class MyHomePage extends StatefulWidget {@override_MyHomePageState createState() => _MyHomePageState();}class _MyHomePageState extends State<MyHomePage> {Bloc bloc;
@overridevoid initState() {bloc = Bloc();super.initState();}@overridevoid dispose() {bloc.closeStream();super.dispose(); }}

Our widget tree simply consists of a Scaffold with a Column which will have our OutputDisplay Stateless widget with other 6 Raised buttons for each of the logic mth we defined in our bloc class in a Wrap widget.

OutputDisplay Stateless widget has a property stream which we are going to use in our StreamBuilder now depending on the various condition we define our builder mth of StreamBuilder.

StreamBuilder<dynamic>(initialData: "Getting Started",stream: stream,builder: (context, snapshot) {if (snapshot.hasError) return Text(snapshot.error, style: style);if ( == null)return Text("Null",style: style,);if (snapshot.hasData) return Text("${}", style: style2);return Text("Something went wrong", style: style);});

Here we have provided an extra property of initial data this is to display the data at first if our stream does not contain any data this is the reason we see “Getting Started ” when we run our app for the first time.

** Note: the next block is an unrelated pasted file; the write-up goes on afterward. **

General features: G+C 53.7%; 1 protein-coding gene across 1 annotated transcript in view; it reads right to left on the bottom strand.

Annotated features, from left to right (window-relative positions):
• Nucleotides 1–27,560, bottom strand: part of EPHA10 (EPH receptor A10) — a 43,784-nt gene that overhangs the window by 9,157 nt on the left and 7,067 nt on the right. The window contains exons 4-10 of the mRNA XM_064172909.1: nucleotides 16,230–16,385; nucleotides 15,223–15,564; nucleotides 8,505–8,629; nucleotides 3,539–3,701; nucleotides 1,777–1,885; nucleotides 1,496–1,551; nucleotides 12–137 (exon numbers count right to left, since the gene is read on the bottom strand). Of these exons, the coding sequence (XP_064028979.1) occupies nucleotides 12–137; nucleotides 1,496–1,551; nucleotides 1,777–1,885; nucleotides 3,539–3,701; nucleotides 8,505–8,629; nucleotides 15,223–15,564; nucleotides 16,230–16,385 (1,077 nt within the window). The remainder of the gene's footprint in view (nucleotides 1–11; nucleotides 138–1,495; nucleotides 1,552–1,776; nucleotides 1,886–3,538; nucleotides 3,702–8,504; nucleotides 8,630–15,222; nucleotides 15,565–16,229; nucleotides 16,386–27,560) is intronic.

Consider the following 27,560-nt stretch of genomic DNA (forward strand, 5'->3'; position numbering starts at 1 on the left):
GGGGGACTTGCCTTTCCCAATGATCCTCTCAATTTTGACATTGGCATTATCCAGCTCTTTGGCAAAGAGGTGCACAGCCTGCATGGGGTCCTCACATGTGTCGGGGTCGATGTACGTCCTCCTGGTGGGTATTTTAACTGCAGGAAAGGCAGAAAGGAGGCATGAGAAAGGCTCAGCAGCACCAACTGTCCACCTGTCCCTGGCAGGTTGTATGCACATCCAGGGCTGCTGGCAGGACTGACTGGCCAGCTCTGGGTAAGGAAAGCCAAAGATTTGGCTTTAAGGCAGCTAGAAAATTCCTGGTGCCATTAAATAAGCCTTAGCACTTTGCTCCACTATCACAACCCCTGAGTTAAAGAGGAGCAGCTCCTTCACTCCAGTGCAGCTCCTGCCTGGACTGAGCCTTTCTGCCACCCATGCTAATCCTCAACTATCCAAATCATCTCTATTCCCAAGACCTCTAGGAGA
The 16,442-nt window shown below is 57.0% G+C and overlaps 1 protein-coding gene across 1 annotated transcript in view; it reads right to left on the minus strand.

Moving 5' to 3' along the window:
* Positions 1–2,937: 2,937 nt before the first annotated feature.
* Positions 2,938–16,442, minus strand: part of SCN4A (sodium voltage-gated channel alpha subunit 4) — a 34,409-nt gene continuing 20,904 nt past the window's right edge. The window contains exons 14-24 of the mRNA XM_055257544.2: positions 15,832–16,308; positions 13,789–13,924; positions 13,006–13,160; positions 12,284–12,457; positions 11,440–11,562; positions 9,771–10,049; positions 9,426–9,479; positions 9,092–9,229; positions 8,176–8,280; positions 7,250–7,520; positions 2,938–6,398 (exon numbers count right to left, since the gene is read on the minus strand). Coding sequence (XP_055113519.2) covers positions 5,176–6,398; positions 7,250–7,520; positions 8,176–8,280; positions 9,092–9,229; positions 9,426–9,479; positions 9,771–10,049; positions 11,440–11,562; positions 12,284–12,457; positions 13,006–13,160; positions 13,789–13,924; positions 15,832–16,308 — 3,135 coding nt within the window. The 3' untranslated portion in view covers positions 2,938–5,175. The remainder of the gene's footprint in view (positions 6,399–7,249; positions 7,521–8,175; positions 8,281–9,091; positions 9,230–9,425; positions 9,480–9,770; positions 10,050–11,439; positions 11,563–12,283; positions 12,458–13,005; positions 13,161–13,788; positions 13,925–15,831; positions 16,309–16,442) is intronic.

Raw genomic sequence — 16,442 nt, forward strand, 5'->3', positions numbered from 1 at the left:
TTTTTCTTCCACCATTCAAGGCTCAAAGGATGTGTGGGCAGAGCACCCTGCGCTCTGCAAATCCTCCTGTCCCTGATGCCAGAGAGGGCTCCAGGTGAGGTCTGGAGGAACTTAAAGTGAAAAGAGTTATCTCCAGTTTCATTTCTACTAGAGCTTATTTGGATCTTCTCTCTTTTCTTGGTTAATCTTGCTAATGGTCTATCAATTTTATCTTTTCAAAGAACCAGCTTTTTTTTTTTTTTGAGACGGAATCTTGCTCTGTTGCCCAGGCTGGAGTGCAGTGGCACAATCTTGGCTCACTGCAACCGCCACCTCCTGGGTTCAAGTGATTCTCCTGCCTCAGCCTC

Now let's look at our Stateless widget tree.

@overrideWidget build(BuildContext context) {print("I am Child Rebuilding ");final style = const TextStyle(backgroundColor:, color: Colors.yellow, fontSize: 40);final style2 = const TextStyle(fontSize: 40,fontWeight: FontWeight.bold,backgroundColor:,letterSpacing: 2.0);return StreamBuilder<dynamic>( ...........

here we don’t need to initialize the style and style2 again and again as it’s gets done only once when we create our stateless widget tree Now the only rebuilding widget will be the yellow portion in our diagram that’s our StreamBuilder.

With this, we have completed our BlocPattern by achieving the separation of UI with Business logic and avoiding unnecessary rebuilds.

Let’s see our code.

In the end, keep practicing as repetition is key to perfection.